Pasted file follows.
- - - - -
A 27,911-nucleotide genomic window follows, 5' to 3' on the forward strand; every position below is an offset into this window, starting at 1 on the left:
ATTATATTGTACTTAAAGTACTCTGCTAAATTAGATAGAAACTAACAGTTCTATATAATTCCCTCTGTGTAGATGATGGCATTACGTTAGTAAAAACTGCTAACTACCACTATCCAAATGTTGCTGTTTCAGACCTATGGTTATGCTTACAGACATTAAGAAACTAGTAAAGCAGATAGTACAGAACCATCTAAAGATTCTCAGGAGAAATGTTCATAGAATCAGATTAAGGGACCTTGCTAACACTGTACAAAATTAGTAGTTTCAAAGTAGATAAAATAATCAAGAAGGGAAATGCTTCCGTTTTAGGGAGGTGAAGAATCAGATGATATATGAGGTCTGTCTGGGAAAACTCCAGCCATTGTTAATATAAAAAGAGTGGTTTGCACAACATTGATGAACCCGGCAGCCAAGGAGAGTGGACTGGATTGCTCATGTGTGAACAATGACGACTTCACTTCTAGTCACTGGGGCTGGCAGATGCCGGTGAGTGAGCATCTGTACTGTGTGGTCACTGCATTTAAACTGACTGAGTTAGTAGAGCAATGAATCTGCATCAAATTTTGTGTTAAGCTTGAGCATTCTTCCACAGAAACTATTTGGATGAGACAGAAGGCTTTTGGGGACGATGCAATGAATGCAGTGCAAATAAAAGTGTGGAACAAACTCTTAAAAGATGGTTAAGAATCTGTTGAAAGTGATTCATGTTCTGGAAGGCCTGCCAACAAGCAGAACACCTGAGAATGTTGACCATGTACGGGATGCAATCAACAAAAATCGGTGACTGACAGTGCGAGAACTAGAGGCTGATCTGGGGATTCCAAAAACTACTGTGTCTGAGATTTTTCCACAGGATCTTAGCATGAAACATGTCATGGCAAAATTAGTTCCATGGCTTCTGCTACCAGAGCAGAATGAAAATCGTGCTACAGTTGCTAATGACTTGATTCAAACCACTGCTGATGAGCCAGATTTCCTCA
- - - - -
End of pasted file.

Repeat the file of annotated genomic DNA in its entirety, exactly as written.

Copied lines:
A 27,911-nucleotide genomic window follows, 5' to 3' on the forward strand; every position below is an offset into this window, starting at 1 on the left:
ATTATATTGTACTTAAAGTACTCTGCTAAATTAGATAGAAACTAACAGTTCTATATAATTCCCTCTGTGTAGATGATGGCATTACGTTAGTAAAAACTGCTAACTACCACTATCCAAATGTTGCTGTTTCAGACCTATGGTTATGCTTACAGACATTAAGAAACTAGTAAAGCAGATAGTACAGAACCATCTAAAGATTCTCAGGAGAAATGTTCATAGAATCAGATTAAGGGACCTTGCTAACACTGTACAAAATTAGTAGTTTCAAAGTAGATAAAATAATCAAGAAGGGAAATGCTTCCGTTTTAGGGAGGTGAAGAATCAGATGATATATGAGGTCTGTCTGGGAAAACTCCAGCCATTGTTAATATAAAAAGAGTGGTTTGCACAACATTGATGAACCCGGCAGCCAAGGAGAGTGGACTGGATTGCTCATGTGTGAACAATGACGACTTCACTTCTAGTCACTGGGGCTGGCAGATGCCGGTGAGTGAGCATCTGTACTGTGTGGTCACTGCATTTAAACTGACTGAGTTAGTAGAGCAATGAATCTGCATCAAATTTTGTGTTAAGCTTGAGCATTCTTCCACAGAAACTATTTGGATGAGACAGAAGGCTTTTGGGGACGATGCAATGAATGCAGTGCAAATAAAAGTGTGGAACAAACTCTTAAAAGATGGTTAAGAATCTGTTGAAAGTGATTCATGTTCTGGAAGGCCTGCCAACAAGCAGAACACCTGAGAATGTTGACCATGTACGGGATGCAATCAACAAAAATCGGTGACTGACAGTGCGAGAACTAGAGGCTGATCTGGGGATTCCAAAAACTACTGTGTCTGAGATTTTTCCACAGGATCTTAGCATGAAACATGTCATGGCAAAATTAGTTCCATGGCTTCTGCTACCAGAGCAGAATGAAAATCGTGCTACAGTTGCTAATGACTTGATTCAAACCACTGCTGATGAGCCAGATTTCCTCA